If you're getting out on the road this Labor Day weekend visiting friends or family, you may be pleased to hear it'll cost you a little less than it did this time last year.

The U.S. Energy Information Administration's (EIA) 'Today in Energy' brief shows that average U.S. gas prices are as low as they've been in four years, if not quite matching the low prices of 2010. The cause? Ample oil supplies.

As of August 25, the average retail price for regular gasoline was $3.45/gallon.

That's not only cheaper than in previous years but $0.25 cheaper per gallon than gas prices in June.

A reduction in North Sea Brent crude oil prices has caused the changes, with per-barrel oil prices dropping from $115 in June to $102 by August 22.

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The EIA suggests the market's perception of reduced risk for Iraqi oil exports has helped lower oil prices, though the oil industry's maintenance season in the Autumn is also thought to be a cause--reduced crude oil buying during this period helps push prices downwards.

Prices do vary significantly by locality, however. If you live virtually anywhere on the West Coast, as well as Alaska or Hawaii, you can expect to pay over $3.80 per gallon, perhaps more than $3.91 according to prices compiled by GasBuddy.

You'll pay the least if you're living in Arkansas, Louisiana, Mississippi, Alabama, South Carolina or Virginia, where drivers in many areas will pay between $2.99 and $3.11 per gallon. New Jersey is similarly cheap, while neighboring New York has some of the highest prices on the East Coast.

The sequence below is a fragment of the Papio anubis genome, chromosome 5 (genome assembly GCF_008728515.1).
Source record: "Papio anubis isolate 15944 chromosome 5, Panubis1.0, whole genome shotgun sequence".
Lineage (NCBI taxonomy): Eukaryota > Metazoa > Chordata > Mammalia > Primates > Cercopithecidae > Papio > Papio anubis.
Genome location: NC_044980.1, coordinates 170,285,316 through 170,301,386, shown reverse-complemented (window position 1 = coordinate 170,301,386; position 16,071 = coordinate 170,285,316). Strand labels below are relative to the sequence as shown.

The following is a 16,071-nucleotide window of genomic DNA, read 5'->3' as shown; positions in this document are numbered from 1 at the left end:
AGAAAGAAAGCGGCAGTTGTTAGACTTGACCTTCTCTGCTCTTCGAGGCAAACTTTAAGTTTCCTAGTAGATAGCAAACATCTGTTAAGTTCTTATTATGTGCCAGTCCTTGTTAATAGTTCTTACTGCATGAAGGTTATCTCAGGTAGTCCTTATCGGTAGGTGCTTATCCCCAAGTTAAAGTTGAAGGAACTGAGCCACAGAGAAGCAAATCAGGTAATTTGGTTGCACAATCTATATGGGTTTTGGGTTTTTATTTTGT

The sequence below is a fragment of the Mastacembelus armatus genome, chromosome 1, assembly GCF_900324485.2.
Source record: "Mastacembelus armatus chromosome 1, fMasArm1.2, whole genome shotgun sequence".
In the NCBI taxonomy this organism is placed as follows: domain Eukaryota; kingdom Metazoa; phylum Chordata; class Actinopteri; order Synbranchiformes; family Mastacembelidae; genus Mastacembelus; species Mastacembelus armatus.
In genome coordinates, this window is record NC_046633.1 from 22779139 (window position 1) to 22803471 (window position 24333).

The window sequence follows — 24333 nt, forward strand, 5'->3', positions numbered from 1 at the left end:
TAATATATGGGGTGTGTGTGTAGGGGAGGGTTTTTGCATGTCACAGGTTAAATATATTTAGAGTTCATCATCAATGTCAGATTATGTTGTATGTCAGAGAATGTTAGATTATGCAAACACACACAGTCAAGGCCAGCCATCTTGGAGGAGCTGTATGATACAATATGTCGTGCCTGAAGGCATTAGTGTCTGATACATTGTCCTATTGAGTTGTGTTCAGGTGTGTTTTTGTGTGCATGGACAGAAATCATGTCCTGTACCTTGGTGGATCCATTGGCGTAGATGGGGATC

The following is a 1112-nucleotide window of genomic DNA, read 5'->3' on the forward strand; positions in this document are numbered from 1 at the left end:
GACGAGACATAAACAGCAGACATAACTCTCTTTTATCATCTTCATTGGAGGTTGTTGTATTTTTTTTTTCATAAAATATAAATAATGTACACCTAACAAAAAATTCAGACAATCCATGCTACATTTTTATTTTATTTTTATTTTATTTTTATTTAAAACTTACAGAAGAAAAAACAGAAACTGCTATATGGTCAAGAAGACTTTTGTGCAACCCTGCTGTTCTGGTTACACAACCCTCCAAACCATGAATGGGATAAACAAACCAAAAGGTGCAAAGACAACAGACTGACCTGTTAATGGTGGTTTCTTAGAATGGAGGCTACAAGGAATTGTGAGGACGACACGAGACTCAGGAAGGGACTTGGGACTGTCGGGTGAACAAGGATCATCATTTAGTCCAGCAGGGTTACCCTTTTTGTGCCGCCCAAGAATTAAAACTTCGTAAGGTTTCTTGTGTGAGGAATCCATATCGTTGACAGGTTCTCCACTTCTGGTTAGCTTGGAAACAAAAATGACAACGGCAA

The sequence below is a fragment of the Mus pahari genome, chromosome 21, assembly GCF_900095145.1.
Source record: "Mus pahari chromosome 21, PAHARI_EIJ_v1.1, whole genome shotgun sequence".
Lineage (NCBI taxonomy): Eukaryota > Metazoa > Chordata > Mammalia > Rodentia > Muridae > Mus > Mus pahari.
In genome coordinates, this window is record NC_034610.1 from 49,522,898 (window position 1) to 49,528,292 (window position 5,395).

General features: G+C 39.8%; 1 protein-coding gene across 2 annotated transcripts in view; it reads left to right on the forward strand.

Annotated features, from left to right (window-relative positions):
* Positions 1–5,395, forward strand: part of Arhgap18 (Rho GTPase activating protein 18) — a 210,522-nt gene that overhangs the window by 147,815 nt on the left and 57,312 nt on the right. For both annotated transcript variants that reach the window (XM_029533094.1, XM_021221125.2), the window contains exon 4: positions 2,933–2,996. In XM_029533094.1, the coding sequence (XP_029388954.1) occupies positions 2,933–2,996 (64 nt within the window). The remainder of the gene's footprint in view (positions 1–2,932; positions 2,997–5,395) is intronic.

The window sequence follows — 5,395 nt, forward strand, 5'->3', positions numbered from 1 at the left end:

MORE: U.S. Gas Prices Falling; Does It Matter For Green Cars?

Texas is cheap too, as The New York Times points out--where its own oil boom is having a downward effect on prices. Research is turning up new shale oil reserves, the dubious process of 'fracking' helping contribute to a reduction in imported oil by over a third in recent ears.

Tom Kloza, chief oil analyst at GasBuddy, told the Times that it's a "relief"--and that American consumers have collectively saved $700 million a week this August compared to last year's figures.

New American oil is taking the strain off the country during times of Middle Eastern unrest--times which might have pushed per-barrel prices to more than $200 on occasion.

The bottom line is that between reduced imports and greater market confidence, anyone on the roads this Labor Day weekend won't have to pay quite as much at the gas station.

If you drive a plug-in car of course, you won't have to worry anyway...


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